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Is VMware’s Horizon FLEX the answer to BYOD?

By Mark Lockwood | October 14, 2014 | 0 Comments

At VMworld 2014 in Barcelona today, VMware announced Horizon FLEX, which is essentially a marriage of multiple existing VMware technologies that, together, provide an interesting client-hosted virtual desktop option.  FLEX utilizes Fusion, Player, Mirage, and some technology from AirWatch to allow fully-managed virtual desktops to exist on Mac, Windows, and Linux PCs.

Why would VMware, with all of this momentum in the VDI market, head down the rabbit trail of client-hosted virtual desktops?  To understand that, let’s think like a VMware customer about some of today’s EUC issues.

1.  “We love our VDI deployment, but we are finding more and more off-line use cases.”

For quite a while, both VMware and Citrix tried to solve the off-line use case within the standard framework of VDI by streaming desktops or transferring bits in the background to allow a virtual desktop to live in two places at once.  Both companies had limited success, and it must be said that the Citrix method was superior to the VMware method.  Citrix continued to improve and refine their offering so that today, it is the very solid XenClient product, while VMware allowed View offline mode to atrophy.  What Horizon FLEX offers is a virtual desktop where the authoritative source of the virtual desktop lives on the end point, meaning that the end point is the expected execution point of the virtual desktop.  VMware has had very good technology for running virtual machines on end points for years, and by adding the management and control of Mirage to the mix, an organization can deliver a fully-enabled, fully-controlled virtual desktop to a user that will allow that user to work seamlessly offline.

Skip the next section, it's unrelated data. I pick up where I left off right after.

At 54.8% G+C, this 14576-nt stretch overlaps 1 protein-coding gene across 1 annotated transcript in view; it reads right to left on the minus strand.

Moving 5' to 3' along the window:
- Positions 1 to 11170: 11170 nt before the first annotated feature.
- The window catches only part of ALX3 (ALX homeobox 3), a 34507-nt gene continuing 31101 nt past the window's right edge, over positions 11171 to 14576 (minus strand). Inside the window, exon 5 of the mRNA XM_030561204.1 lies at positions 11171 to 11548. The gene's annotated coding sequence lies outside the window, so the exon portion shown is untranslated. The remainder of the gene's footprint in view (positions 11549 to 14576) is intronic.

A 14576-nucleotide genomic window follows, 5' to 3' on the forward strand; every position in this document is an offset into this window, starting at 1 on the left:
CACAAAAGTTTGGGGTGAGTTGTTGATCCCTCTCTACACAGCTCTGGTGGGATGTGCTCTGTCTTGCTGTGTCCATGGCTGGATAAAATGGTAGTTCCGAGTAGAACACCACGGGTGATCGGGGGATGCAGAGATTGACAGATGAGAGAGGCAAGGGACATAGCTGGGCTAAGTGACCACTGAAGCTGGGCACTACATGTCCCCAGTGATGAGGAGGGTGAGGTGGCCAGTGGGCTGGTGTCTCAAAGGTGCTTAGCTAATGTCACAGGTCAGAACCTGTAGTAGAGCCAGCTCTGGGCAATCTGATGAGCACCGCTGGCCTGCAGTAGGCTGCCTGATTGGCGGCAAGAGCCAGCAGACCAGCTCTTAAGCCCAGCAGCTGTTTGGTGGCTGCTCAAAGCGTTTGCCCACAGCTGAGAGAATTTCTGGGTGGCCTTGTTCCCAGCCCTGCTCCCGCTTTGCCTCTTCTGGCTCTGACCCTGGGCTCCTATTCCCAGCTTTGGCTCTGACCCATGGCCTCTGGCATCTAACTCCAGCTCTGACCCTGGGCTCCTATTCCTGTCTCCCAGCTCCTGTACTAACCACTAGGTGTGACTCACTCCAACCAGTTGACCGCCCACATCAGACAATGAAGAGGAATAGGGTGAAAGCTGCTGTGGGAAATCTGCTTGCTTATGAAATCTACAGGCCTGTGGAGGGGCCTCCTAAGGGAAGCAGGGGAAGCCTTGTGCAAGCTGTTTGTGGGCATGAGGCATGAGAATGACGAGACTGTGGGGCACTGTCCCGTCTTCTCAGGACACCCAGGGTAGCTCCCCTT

2. “We want to allow users to bring in Macs and their own PCs, but we don’t want to have to support our applications executing on dozens of different types of end points, browsers, and operating systems.”

Of course, there is already a very good answer for this in Server-Based Computing (Citrix XenApp, Microsoft RemoteApp), but as detailed in “Selecting the Right Application Delivery Model for Virtual Desktops“, there are a few limitations.  Therefore, presenting a full, corporate desktop OS image is, in some cases, a better option.  This can be, and often is, achieved with server-based VDI, but enterprise IT quickly discovers that the savings of not providing a laptop to each user is nullified by having to purchase servers and storage in the datacenter in order to run virtual desktops.  Allowing those desktops to utilize the CPU, memory, and disk of the end point can greatly reduce the infrastructure cost of a BYOD project.  Additionally, the BYOD user gains the benefit of #1 above; he or she can work in an off-line situation just like someone with a corporate laptop.


Am I telling you that Horizon FLEX will be a nirvana for IT?  I am not.  This technology has existed for years outside of VMware, with companies like MokaFive and products like Citrix XenClient.  In fact, VMware was first in this game, back in 2006, with a product called VMware ACE, that was far ahead of its time and was terminated in 2011.  Problems still exist in this model that prevent it from being a panacea, such as:

–  Performance will be dramatically variable depending on the end point.  If someone brings in a 2007-era Windows Vista laptop that has 140 processes running in the background, the desktop you give them to run on that machine is not going to run well.  But do not be mistaken — IT will get the lion’s share of the blame.  And imagine the new kinds of “slow VDI” calls your help desk will get to answer!

–  Security issues of BYOD do not go away.  If someone brings their own laptop that has four keyloggers and two rootkits and plugs it into your network, Horizon FLEX will not save you.


Ultimately, I’m happy to see VMware utilize the technology they already have in-house to deliver a new option to organizations looking to enable BYOD, off-line use of virtual desktops, or both.  Options are good, and I believe that the time is right — perhaps overdue — for VMware to offer a robust solution for client-hosted virtual desktops.

Will you consider running Horizon FLEX?  Do you already run virtual desktops on end points?  Tell us how in the comments.


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